Autonomous cars rely heavily on a GPS signal to get around, but as many streets become densely populated by tall buildings on both sides, the signal at ground level can be lost or degraded. This is because satellite signals are obscured, or because radio waves bounce off surroundings and form multiple signal paths.
According to the Council on Tall Buildings and Urban Habitat (CTBUH), the number of tall buildings (above 200 metres) has risen by 650% in the last five years. This is set to increase again by up to 20% in 2020.
These tall buildings are not the only issue with GPS dependency. Sunspots formed during the sun’s 11-year magnetic field cycle cause marked changes in the solar wind. This subsequently impacts the upper atmosphere which can in turn interfere with GPS satellites.
The interruption of GPS signals can have safety and operational implications for autonomous systems that rely heavily on satellite-based navigation.
This is why Paul Newman, CTO and founder of British autonomous vehicle start-up Oxbotica, has worked on an alternative using a mix of radars, cameras and lasers.
He claims that other companies have attempted to do the same using inertial navigation units, combining GPS, gyroscopes and accelerometers. This would reduce the reliance on GPS. However, he claims that Oxbotica is the only company doing this with computer vision, laser or radar.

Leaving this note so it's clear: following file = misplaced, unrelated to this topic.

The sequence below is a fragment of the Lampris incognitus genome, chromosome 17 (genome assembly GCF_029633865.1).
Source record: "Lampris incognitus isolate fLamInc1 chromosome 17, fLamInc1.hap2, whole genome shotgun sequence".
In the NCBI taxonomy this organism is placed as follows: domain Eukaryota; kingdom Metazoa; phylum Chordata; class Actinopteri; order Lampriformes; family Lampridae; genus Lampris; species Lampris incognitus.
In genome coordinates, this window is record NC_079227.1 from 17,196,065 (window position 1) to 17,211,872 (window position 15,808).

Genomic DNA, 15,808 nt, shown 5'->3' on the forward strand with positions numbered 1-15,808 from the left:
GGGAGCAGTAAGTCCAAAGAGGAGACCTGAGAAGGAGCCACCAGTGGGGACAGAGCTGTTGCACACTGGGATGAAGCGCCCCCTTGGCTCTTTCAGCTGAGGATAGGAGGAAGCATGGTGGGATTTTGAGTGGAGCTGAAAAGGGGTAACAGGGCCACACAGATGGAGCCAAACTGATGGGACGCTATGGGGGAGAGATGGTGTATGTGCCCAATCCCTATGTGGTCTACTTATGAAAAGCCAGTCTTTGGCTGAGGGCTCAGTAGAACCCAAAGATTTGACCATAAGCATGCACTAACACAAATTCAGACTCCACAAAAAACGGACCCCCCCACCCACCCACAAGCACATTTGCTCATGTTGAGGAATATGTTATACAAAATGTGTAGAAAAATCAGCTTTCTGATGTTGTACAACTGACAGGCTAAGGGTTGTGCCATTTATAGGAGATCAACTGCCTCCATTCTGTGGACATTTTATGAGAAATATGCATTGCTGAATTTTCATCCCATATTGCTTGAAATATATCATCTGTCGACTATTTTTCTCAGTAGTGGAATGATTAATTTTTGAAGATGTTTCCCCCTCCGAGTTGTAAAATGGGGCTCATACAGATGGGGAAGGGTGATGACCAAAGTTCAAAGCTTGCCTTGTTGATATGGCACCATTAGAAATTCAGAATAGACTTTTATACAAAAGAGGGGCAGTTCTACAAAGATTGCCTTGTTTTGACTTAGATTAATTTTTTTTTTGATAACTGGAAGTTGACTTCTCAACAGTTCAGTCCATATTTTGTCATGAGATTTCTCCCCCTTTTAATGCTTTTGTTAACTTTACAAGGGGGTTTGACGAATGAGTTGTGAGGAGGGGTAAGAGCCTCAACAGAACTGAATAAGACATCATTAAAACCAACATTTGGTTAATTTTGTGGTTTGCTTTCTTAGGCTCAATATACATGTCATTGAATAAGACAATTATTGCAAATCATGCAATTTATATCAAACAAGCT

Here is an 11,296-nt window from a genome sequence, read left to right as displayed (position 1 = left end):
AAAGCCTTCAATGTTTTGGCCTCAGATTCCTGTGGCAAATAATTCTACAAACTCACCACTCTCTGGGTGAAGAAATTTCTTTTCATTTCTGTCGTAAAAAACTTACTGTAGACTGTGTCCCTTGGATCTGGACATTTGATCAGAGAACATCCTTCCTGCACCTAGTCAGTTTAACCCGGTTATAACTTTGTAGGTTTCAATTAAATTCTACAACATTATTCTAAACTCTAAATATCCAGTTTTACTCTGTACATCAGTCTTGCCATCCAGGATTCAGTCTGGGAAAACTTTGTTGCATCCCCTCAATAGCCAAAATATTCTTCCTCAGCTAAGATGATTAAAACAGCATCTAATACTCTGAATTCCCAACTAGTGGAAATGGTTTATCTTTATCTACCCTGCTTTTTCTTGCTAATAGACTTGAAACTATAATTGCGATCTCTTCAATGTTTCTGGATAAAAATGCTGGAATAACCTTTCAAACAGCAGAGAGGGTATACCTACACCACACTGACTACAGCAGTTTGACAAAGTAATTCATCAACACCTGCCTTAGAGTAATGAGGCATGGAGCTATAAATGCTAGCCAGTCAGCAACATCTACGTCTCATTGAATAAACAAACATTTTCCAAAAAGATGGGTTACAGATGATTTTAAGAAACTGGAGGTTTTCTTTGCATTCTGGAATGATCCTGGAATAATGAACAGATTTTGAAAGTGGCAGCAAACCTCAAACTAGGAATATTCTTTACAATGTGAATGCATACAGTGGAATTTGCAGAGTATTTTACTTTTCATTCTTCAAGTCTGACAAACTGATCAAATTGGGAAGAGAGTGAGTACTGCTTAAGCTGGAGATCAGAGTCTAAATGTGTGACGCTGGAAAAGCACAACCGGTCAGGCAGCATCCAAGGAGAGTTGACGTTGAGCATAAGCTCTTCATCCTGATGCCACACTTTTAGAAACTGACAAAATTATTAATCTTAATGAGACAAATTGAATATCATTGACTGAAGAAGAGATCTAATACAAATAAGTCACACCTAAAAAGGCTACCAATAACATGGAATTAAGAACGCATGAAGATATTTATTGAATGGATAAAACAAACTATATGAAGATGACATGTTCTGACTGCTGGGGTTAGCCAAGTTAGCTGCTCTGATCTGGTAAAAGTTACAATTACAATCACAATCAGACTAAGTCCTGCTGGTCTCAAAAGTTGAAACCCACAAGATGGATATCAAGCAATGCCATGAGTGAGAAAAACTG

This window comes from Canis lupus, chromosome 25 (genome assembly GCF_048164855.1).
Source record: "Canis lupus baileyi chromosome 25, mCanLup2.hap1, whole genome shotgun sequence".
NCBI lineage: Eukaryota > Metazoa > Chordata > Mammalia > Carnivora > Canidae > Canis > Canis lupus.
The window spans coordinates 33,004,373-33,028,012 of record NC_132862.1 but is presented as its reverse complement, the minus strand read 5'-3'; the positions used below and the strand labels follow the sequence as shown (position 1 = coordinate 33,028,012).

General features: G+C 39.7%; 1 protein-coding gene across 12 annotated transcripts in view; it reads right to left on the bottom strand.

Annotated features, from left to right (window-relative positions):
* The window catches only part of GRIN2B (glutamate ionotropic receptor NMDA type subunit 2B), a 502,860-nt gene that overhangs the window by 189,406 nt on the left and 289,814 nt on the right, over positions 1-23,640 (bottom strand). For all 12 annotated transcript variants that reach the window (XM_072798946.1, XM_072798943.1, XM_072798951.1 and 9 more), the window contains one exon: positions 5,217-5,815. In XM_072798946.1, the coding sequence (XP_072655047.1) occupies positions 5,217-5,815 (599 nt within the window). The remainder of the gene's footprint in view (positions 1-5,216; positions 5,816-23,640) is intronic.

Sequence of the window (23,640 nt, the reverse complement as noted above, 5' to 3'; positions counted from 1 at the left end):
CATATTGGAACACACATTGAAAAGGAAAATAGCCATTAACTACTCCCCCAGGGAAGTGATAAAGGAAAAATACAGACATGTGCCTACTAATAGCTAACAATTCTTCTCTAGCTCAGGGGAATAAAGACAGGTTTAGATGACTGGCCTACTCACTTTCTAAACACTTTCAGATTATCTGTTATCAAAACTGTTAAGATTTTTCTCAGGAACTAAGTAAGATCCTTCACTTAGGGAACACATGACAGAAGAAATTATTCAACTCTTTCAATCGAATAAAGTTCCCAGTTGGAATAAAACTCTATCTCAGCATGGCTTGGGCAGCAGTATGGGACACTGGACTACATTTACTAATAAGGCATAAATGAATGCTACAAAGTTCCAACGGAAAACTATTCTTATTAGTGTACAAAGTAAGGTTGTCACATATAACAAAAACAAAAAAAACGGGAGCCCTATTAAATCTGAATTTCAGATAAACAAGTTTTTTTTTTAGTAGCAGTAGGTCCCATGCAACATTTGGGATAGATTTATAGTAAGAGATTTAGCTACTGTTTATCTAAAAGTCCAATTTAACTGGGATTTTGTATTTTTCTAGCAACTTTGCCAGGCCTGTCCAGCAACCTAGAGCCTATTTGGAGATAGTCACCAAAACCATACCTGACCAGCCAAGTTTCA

“Our localization system using radar – even when you have clear skies, beats anything you get from a GPS signal, it sees through dust or rain. The independence from GPS, whether you’re in a canyon or underground means you can use your own sensors to see what’s going on, and it all remains consistent,” he says.
The technology therefore can be used in mines, shuttles, warehouses and in ports. It means that if a vehicle is going through a forest where the sky can’t be seen or through a quarry, the line of code doesn’t need to change. The Universal Autonomy software platform is already in use in mines, quarries, warehouses and in cities across Europe, Asia and America which Newman suggests are ‘urban canyons’ – where tall buildings create GPS blind spots.
“If GPS is there, you use it, but don’t rely on it. If you go underground there is no GPS. We’re seeing clients who have been dependent on GPS for years – we are now showing them that their vehicles have not been where they think they are, they’re metres out and they didn’t know,” says Newman.